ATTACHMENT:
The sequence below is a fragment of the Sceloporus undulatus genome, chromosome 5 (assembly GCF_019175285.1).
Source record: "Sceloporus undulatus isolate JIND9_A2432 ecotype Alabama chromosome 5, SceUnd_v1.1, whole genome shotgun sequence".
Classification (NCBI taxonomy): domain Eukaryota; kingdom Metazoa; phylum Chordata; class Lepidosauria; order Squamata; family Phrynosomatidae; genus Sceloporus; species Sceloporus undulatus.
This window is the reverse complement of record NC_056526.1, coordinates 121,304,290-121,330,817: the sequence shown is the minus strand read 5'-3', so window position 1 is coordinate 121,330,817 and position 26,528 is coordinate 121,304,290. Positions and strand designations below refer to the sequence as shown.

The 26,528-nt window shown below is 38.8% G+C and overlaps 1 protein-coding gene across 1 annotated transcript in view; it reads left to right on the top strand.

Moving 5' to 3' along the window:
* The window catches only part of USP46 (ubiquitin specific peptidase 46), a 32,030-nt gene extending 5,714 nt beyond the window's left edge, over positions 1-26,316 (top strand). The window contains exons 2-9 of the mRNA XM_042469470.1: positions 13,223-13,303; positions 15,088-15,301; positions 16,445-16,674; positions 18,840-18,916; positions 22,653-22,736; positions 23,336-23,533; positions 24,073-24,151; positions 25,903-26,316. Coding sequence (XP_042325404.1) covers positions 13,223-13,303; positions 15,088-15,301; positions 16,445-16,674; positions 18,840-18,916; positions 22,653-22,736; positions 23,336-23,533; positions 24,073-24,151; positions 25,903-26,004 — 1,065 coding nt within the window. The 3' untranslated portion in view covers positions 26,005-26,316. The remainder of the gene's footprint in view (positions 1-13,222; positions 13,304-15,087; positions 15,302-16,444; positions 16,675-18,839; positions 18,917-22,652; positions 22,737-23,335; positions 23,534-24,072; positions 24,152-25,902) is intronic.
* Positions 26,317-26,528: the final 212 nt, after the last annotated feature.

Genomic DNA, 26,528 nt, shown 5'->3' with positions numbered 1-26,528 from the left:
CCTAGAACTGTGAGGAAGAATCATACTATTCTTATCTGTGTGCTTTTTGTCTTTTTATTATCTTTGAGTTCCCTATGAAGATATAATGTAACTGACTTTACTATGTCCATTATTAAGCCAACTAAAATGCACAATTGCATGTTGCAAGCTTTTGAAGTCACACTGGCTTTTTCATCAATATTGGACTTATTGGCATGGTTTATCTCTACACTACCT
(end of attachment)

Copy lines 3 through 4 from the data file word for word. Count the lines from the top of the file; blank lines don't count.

Classification (NCBI taxonomy): domain Eukaryota; kingdom Metazoa; phylum Chordata; class Lepidosauria; order Squamata; family Phrynosomatidae; genus Sceloporus; species Sceloporus undulatus.
This window is the reverse complement of record NC_056526.1, coordinates 121,304,290-121,330,817: the sequence shown is the minus strand read 5'-3', so window position 1 is coordinate 121,330,817 and position 26,528 is coordinate 121,304,290. Positions and strand designations below refer to the sequence as shown.